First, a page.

Elon Musk has accused Twitter of deliberately miscounting the number of spam accounts on its platform as part of a “scheme” to mislead investors.
The Tesla chief executive made the allegations in a countersuit against the social media company, which is taking Musk to court in an attempt to make him complete an agreed $44bn (£36.5bn) takeover of the business.
Musk repeats a claim that Twitter miscounts the amount of false and spam users on its platform as part of a “scheme to mislead investors about the company’s prospects”, according to the suit, which was unsealed on Friday. Valid user numbers are a key metric for Twitter, which makes 90% of its revenue from advertisers.
The suit says Twitter’s disclosures to the US financial watchdog are inaccurate and have distorted the value of a company that Musk has agreed to buy for $54.20 a share.
It says filings to the Securities and Exchange Commission (SEC) contain “numerous, material misrepresentations or omissions that distort Twitter’s value and caused the Musk Parties to agree to acquire the company at an inflated price”.
Referring to Twitter’s suit demanding Musk buy the company, it adds: “Twitter’s Complaint, filled with personal attacks against Musk and gaudy rhetoric more directed at a media audience than this Court, is nothing more than an attempt to distract from these misrepresentations.”
Twitter has consistently stated that spam accounts represent less than 5% of its user base, which currently stands at just under 238 million.
Musk claims that Twitter has overstated the number of monetisable daily active users on the platform, or users who see ads. The number of users that see ads is 65 million lower, the lawsuit claims.
Spam accounts are automated, meaning they are not operated by a human hand, and are designed to manipulate users or disrupt their interactions on the platform.
Musk argues that the misrepresentations represent a “company material adverse effect” that substantially alters Twitter’s value and therefore invalidate the deal agreement. Musk pulled out of the Twitter deal in July, citing concerns about spam accounts.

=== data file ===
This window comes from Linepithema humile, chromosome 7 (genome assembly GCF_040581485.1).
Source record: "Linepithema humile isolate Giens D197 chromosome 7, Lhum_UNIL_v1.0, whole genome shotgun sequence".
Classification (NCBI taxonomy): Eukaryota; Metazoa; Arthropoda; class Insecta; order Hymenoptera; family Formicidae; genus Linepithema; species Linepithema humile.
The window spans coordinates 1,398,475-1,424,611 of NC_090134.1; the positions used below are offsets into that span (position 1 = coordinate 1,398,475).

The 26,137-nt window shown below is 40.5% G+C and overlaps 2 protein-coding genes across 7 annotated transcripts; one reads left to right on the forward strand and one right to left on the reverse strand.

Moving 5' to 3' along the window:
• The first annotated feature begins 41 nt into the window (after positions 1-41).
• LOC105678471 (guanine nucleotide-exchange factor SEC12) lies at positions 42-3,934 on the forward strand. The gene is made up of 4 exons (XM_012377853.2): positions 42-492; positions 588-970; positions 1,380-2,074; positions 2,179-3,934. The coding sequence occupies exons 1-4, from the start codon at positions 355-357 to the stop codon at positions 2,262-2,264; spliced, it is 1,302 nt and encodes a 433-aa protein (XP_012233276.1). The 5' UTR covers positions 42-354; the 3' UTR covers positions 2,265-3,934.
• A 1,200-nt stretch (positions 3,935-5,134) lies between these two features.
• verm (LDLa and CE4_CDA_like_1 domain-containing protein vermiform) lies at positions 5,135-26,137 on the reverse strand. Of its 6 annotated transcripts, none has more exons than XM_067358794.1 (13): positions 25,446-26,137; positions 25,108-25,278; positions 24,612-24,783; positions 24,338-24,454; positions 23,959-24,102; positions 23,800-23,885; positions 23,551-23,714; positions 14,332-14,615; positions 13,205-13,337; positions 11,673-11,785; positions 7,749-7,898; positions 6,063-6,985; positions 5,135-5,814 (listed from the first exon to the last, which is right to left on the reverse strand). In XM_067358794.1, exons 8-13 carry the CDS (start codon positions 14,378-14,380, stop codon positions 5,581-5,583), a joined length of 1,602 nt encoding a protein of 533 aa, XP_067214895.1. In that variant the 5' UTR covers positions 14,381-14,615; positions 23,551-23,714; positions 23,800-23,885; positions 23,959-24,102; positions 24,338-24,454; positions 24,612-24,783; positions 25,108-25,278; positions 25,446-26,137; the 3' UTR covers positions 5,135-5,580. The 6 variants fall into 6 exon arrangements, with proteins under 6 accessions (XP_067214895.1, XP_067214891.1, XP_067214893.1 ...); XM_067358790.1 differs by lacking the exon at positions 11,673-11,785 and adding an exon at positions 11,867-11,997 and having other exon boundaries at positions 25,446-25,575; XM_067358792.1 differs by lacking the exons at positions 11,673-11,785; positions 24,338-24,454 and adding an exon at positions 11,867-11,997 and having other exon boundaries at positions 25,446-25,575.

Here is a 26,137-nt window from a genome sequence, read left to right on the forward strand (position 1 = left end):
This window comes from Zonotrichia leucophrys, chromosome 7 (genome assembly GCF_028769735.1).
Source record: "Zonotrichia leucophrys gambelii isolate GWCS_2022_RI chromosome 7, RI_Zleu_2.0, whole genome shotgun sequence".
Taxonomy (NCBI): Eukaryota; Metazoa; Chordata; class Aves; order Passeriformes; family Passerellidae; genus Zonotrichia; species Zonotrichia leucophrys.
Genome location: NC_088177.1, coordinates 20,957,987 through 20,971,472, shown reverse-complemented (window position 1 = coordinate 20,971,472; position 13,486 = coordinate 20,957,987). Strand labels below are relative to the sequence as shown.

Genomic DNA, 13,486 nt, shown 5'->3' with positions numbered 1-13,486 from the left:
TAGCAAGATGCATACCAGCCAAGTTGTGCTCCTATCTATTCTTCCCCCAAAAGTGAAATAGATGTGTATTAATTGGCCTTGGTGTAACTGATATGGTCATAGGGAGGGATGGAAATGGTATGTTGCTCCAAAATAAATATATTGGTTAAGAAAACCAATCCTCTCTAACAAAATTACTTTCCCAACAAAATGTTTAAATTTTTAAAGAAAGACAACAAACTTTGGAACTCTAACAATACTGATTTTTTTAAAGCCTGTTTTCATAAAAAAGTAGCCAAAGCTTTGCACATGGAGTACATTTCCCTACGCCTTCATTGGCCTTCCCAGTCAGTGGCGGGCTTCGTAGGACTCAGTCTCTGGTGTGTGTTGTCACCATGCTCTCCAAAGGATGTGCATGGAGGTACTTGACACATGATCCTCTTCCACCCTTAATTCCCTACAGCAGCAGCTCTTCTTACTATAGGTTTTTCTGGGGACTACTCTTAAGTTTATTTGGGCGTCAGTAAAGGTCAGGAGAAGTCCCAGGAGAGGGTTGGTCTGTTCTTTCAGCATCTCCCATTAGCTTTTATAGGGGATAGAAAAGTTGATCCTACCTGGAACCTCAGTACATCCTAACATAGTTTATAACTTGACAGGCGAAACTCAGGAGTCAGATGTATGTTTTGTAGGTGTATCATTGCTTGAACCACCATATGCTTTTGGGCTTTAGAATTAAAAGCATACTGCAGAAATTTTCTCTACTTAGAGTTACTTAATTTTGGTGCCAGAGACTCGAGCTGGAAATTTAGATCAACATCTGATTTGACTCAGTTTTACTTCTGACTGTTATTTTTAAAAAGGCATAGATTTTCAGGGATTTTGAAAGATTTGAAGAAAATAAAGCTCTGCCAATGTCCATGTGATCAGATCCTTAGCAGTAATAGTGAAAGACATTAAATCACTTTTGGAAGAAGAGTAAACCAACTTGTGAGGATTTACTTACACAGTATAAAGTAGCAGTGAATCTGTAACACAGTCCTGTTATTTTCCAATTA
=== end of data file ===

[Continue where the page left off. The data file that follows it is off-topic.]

Twitter’s response to the Musk countersuit was published on Thursday. In it, Twitter called Musk’s arguments for abandoning the deal “a story, imagined in an effort to escape a merger agreement that Musk no longer found attractive once the stock market and along with it, his massive personal wealth, declined in value”.
“The counterclaims are a made-for-litigation tale that is contradicted by the evidence and common sense,” the response says.
Twitter’s lawsuit to force Musk to buy the company is due to start in Delaware on 17 October.
Robert Frenchman, a partner at New York law firm Mukasey Frenchman, said he does not believe Musk’s claims will prevail ultimately, having agreed to buy the company with a minimal amount of due diligence, but his legal claims are damaging the company.
“Whether or not Musk’s claim is meritorious, and I don’t think it is, it has made things extraordinarily difficult for Twitter. Twitter finds itself in a kind of legal limbo, while the litigation continues and trial awaits. It’s a huge distraction for the company. It puts the company’s strategy and direction into hiatus,” said Frenchman, who added that Twitter is making life “more difficult” for Musk by issuing subpoenas on the Tesla CEO’s associates and banks.